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Meet the Republican That Has Taken Away AOC’s Primary Claim to Fame

Since the 2018 midterm elections rolled in, Americans have been collectively rolling their eyes and wondering how someone as illogical with such unsustainable ideas could have won a seat in the United States Congress. Her primary claim to fame seemed to be her penchant for socialism and her age.

Rep. Alexandria Ocasio-Cortez was the youngest person to hold that position. She was just 28 years old when she won the Democratic nomination for her district and was lauded as a conquering hero when she entered the hallowed halls of Congress just months later.

However, that record was blown out of the water by a Republican newcomer and media darling in his own right, 25-year-old Madison Cawthorn. Not only is Cawthorn the youngest ever member of Congress, just barely crossing the threshold for the minimum age requirement, but he has also taken over the seat of now White House Chief Of Staff Mark Meadows, who left his North Carolina seat on March 30 to work for the Trump administration.

Cawthorn was once a staffer for Meadows and earned the former representatives endorsement first to attend the U.S. Naval Academy after winning a full-ride ROTC scholarship from the U.S. Marine Corps. “I was the No. 1 pick in the whole nation. I had it all,” the homeschool graduate said.

However, on April 3, 2014, all that came crashing down around him when a catastrophic car accident left him partially paralyzed at the age of 18, according to The Washington Examiner.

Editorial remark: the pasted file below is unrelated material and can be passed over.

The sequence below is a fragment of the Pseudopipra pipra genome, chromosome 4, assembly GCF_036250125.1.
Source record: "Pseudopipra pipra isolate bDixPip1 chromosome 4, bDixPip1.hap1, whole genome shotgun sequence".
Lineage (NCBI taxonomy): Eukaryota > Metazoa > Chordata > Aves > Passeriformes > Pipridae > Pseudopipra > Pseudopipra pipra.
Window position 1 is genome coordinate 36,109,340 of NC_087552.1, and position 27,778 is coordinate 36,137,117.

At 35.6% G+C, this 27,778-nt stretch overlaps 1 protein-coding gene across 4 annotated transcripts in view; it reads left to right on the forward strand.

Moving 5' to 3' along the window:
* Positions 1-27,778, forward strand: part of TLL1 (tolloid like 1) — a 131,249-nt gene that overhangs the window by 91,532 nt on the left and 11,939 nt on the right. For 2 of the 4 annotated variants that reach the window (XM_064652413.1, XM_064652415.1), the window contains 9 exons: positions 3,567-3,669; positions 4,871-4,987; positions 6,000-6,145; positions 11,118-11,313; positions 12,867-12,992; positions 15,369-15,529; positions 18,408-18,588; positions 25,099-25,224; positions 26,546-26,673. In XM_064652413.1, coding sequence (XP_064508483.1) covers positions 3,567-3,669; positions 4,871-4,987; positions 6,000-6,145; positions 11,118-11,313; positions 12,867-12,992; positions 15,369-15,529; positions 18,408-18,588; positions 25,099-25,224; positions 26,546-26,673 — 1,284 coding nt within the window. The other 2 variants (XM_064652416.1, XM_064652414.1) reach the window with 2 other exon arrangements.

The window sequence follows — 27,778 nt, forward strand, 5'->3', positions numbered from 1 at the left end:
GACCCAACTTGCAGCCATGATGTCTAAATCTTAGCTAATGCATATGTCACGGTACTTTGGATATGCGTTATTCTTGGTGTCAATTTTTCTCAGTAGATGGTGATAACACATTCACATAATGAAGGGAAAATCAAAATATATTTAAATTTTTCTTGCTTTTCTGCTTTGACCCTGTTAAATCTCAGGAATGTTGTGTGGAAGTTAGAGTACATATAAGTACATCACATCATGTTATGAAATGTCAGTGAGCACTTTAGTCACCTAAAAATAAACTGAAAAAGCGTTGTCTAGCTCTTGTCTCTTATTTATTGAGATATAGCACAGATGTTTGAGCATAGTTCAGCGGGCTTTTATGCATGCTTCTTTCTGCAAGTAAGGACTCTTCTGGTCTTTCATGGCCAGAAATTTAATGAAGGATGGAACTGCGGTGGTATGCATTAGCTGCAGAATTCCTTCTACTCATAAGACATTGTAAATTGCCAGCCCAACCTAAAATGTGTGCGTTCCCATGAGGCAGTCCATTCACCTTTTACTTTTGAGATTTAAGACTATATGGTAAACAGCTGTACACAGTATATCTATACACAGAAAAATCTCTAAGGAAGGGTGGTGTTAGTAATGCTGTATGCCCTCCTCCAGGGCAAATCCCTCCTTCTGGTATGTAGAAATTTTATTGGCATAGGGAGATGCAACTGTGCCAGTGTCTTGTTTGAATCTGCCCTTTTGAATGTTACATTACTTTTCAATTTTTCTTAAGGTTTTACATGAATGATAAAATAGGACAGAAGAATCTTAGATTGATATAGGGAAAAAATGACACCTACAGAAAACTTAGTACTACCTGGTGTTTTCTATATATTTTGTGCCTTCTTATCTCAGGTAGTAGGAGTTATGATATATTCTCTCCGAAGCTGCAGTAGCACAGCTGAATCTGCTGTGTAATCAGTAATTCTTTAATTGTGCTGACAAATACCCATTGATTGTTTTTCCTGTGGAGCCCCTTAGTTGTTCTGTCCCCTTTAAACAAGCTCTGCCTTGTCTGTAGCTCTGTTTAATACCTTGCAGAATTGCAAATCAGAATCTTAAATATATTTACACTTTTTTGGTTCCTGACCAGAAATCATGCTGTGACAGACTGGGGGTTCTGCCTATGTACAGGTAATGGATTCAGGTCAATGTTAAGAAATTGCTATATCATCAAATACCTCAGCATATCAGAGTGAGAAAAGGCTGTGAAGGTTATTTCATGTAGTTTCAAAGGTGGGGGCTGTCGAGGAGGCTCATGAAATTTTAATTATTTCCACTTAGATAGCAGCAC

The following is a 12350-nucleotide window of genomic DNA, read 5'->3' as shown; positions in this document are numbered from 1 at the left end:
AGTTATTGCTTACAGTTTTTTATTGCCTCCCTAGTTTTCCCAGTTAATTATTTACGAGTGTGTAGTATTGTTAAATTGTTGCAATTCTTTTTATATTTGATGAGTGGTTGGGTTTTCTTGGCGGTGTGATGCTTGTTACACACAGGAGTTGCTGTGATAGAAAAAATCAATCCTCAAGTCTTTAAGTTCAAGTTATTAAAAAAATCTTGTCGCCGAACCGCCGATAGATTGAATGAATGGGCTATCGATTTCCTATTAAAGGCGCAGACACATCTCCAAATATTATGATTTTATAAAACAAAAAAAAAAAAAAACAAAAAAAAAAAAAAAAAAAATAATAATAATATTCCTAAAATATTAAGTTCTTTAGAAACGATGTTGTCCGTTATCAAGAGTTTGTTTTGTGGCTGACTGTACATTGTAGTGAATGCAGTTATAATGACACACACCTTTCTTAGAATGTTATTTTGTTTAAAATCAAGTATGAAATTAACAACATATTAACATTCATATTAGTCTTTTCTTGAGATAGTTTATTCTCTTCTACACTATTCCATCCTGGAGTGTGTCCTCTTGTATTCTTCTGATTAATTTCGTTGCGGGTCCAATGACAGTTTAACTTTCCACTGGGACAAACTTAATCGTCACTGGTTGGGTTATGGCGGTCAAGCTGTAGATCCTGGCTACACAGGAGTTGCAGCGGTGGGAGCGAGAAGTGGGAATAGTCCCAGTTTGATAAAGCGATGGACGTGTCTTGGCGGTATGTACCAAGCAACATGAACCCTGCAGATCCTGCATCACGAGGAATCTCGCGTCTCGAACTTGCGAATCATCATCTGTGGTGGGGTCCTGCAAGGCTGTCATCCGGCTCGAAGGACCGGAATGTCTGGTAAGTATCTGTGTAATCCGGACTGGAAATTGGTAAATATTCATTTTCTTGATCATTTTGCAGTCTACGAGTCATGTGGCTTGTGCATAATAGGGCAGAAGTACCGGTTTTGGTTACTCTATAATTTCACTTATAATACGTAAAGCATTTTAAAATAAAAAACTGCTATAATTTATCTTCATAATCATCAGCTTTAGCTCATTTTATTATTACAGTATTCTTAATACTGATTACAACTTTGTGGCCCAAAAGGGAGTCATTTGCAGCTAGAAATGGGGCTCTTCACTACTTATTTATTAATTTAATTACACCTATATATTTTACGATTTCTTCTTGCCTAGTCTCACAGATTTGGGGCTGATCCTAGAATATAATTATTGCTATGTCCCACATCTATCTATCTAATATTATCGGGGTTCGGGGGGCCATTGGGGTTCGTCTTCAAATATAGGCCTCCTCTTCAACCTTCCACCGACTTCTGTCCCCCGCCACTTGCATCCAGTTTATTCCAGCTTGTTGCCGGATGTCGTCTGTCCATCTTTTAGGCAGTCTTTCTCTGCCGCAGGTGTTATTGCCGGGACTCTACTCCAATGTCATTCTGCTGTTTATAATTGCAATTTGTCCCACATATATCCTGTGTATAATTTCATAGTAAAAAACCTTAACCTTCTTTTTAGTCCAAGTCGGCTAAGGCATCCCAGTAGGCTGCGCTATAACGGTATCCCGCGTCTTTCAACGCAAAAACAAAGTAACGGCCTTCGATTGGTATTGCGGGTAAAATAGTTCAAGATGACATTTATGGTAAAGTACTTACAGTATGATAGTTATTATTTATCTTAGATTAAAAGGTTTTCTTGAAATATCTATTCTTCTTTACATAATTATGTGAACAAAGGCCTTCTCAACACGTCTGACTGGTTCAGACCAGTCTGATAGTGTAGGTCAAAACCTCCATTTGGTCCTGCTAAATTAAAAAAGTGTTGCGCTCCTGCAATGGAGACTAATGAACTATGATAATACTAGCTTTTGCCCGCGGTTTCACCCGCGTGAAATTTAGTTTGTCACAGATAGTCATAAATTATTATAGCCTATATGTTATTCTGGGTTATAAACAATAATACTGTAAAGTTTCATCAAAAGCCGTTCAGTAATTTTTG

“When my accident happened, I had spent my entire life building my athletic ability, building my mental ability, making sure I could pass any tests I was ever given,” Cawthorn told the Washington Examiner.

“Everything was going great for me,” he continued. “I had a great family. I was extraordinarily healthy. Life couldn’t get much better for me.” Cawthorn then described his accident, saying he was riding back with his friend from a spring break trip to Florida.

“I’m asleep taking a nap, and I run into a wall at 70 miles per hour. My entire life was taken away from me.”

According to the Examiner,  the force of the impact snapped Cawthorn’s spine, shattered his ankle, broke his pelvis, and cost him a kidney, and burned him extensively. His internal organs were also pushed up into his chest, crushing his lungs.

 “Both my lungs collapsed, so I couldn’t speak for a very long time,” he said, recalling how he learned sign language to temporarily compensate for the injury.

Local news in Hendersonville, North Carolina had extensively reported on Cawthorn’s accident, but it was when he returned to the Chick-fil-a where he had worked since he was 14 that the media was [resent and able to report on the community support that the teen received from his friends and former co-workers. “ His former manager wept as he hugged him,” the examiner reported.

With a new inspiration to work in the protection of his country, Cawthorn moved toward the political arena and eventually defeated candidate Lynda Bennett in a runoff primary election in June, despite Trump’s support for Bennett.

In their profile on the wheelchair-bound Cawthorn, he admitted that he’s a dyed-in-the-wool conservative saying he believes there are too many conservatives that cared more about politics than culture.

“They said, ‘Oh, well, we don’t need to worry about culture. We don’t need to worry about what the sheep think.’” Cawthorn cited  Texas Rep. Dan Crenshaw and congressional candidate Anna Paulina Luna as great examples of those using all the social technology available to them to keep in touch with younger voters and show that t “the policies the Left wants to push are both morally and financially bankrupt.”

“I think a lot of people realize that there is a generational time bomb going off in the Republican Party,” Cawthorn said. “And if we don’t start defusing it right now, then 20, 30 years down the road, maybe even sooner, we’re going to lose every single election for the rest of time.”

Cawthorn said he believes the GOP must start reaching younger voters and passing the torch or else “it’s going to be very, very bad.”